By Baroness Quin - 6th February 2012
Baroness Quin argues that former coalfield areas are left isolated with few economic opportunities.
In recent years the concept of ‘city regions’ has gained favour in government and political circles. Cities are seen as engines of economic growth, drawing people in from surrounding areas for work, shopping, entertainment and recreation.
Politically the focus on city regions has largely replaced the previous interest in regionalism and elected regional government – understandable, perhaps, particularly in the light of the crushing majority against the proposal for elected regional government in the North-East of England in 2004. The trend towards city regions was already evident in the last years of the Labour government and, if anything, has strengthened under the coalition.
There is little doubt that our towns and cities can be dynamic economic forces and we have seen many examples of successful economic regeneration and innovative entrepreneurialism across the country as a result. I mention my own town of Gateshead with huge pride, whose contribution to the wider region through its extraordinary range of projects including the iconic Angel of the North, the award-winning Gateshead Millennium Bridge over the Tyne, the BALTIC art gallery and the Sage Music venue is truly remarkable.
However, I have concerns about the consequences of focusing too much on ‘city regions’ – particularly as regards the use of available regional funding – as I believe that some areas of the country with real needs, but lying outside the boundaries of such regions, are in danger of being overlooked.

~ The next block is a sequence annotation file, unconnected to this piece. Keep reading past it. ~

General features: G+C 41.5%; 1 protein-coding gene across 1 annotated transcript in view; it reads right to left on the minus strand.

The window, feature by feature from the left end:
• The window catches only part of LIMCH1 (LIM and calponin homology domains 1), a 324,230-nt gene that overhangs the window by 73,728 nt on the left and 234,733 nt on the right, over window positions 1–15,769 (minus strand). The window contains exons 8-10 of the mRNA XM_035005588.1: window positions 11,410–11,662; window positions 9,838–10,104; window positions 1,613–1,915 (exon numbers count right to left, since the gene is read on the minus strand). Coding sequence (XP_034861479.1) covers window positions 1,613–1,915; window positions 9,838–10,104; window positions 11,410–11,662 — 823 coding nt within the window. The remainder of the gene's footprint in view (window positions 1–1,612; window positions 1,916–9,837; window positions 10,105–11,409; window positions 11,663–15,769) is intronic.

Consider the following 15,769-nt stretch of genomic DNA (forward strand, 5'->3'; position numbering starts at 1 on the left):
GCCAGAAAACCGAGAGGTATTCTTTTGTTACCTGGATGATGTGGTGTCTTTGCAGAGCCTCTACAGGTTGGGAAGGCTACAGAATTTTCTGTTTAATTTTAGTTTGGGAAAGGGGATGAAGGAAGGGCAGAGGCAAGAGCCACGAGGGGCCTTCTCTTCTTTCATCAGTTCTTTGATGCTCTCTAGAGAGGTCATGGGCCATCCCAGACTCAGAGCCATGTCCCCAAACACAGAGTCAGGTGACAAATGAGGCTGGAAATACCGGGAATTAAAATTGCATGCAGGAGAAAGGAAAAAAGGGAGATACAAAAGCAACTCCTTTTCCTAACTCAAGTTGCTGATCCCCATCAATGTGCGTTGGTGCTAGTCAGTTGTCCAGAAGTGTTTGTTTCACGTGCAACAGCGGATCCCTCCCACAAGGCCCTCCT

This is particularly true of some of the former coalfield areas in the North of England which are not close to an urban centre and are not linked to such centres by effective public transport. These areas have become, with the closure of the pits, a semi-industrial/rural mix where communities are often isolated and where economic opportunities are few. Fears that their needs will not be addressed have prompted my question in the House of Lords today.
One of the strengths of the Regional Development Agencies – now abolished by the government – was that they could direct their funds to any part of their region where need was perceived. This meant in effect that country-wide coverage was achieved. It is not clear to me how any gaps created by their abolition will be filled. We need, in my view, a formal commitment from the government that areas of real need, wherever they may be, will not be forgotten.
Baroness Quinraised to life peerage in 2006 and is the vice-chair of the European Union Group 2010